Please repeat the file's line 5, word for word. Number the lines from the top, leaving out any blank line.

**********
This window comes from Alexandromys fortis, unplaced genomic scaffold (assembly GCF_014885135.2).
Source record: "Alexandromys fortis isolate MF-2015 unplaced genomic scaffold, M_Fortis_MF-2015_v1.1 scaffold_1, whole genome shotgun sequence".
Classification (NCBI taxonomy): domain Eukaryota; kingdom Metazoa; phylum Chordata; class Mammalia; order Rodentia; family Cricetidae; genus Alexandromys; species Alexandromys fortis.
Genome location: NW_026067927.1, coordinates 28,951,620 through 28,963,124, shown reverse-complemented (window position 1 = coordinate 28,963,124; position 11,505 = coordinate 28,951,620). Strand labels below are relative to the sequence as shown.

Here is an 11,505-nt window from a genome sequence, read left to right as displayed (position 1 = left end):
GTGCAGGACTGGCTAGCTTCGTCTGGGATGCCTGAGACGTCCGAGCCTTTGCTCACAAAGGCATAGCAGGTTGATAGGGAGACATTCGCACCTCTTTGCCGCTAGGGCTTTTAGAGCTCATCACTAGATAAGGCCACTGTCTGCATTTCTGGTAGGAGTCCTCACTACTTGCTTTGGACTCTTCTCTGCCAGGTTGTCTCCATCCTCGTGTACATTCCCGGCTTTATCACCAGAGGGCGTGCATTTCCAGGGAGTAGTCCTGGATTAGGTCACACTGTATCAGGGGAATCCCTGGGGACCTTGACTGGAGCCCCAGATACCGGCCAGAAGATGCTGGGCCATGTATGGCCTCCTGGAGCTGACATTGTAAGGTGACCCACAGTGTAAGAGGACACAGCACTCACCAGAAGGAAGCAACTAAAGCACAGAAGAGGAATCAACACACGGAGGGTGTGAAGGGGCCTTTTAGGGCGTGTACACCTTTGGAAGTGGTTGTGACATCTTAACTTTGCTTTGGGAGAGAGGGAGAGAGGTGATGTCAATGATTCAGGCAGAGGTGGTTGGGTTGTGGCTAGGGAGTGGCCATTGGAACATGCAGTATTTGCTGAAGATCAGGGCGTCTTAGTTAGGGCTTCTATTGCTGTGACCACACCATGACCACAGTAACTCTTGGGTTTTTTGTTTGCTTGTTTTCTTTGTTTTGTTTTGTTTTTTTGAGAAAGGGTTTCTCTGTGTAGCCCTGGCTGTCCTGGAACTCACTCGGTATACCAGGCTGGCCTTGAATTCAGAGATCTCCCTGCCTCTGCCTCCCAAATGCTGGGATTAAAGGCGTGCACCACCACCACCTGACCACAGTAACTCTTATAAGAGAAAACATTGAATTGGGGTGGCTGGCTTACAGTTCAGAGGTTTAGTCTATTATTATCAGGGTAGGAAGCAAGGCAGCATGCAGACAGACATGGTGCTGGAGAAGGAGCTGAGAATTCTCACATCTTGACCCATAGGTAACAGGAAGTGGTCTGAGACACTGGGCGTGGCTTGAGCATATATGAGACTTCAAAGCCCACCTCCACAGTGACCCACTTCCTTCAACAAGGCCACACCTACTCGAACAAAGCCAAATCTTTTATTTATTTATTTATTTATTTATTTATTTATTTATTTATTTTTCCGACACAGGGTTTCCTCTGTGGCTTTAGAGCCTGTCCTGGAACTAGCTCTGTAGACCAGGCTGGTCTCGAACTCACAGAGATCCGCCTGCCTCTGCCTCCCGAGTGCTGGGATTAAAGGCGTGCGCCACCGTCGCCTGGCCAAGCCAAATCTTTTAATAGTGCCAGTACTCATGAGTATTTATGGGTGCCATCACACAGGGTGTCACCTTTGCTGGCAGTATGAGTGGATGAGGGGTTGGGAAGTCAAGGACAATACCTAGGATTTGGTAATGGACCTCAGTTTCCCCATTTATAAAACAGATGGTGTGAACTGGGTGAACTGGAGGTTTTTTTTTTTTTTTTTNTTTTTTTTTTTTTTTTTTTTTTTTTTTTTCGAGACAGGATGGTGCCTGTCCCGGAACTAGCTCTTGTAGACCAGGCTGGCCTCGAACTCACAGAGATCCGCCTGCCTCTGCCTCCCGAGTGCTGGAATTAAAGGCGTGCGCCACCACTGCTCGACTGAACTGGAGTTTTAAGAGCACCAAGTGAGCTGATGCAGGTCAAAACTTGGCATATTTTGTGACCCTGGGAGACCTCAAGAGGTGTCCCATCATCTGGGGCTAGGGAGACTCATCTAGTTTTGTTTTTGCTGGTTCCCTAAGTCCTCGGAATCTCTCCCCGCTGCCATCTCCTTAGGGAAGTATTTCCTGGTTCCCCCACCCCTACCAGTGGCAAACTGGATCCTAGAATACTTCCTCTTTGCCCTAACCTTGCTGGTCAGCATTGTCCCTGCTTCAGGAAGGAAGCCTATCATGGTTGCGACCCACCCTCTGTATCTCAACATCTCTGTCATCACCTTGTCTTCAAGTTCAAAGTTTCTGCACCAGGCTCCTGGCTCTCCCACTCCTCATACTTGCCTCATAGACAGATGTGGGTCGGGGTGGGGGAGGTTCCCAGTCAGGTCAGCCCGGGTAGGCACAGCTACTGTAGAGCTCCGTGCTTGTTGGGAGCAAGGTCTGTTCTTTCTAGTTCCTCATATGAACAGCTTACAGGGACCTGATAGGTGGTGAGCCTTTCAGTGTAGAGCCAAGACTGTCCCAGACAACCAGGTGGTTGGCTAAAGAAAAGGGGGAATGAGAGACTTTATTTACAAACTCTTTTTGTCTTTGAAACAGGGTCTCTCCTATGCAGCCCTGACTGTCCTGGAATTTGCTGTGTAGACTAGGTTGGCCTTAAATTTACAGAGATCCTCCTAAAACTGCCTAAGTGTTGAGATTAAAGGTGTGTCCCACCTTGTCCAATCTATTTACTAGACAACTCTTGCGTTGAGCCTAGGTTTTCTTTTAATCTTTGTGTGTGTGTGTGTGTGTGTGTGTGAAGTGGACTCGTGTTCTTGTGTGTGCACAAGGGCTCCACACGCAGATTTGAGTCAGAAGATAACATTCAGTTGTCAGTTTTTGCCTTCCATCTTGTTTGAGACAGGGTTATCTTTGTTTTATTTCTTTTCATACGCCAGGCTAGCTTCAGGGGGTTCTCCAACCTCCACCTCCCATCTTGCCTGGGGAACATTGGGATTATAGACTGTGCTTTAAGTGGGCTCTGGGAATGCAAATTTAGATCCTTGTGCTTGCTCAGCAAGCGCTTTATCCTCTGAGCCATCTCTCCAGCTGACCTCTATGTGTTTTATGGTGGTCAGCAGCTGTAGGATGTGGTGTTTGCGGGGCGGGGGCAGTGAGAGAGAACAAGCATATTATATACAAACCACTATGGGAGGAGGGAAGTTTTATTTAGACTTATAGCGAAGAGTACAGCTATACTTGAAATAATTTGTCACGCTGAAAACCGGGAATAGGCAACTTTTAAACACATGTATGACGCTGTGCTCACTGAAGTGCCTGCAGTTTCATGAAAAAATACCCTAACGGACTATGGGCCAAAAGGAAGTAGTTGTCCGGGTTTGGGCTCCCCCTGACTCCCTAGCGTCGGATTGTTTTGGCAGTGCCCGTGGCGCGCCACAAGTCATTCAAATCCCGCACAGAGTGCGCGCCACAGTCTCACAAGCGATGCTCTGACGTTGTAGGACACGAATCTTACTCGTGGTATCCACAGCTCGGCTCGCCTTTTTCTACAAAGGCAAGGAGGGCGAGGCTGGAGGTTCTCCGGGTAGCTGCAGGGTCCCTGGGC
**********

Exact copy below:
Here is an 11,505-nt window from a genome sequence, read left to right as displayed (position 1 = left end):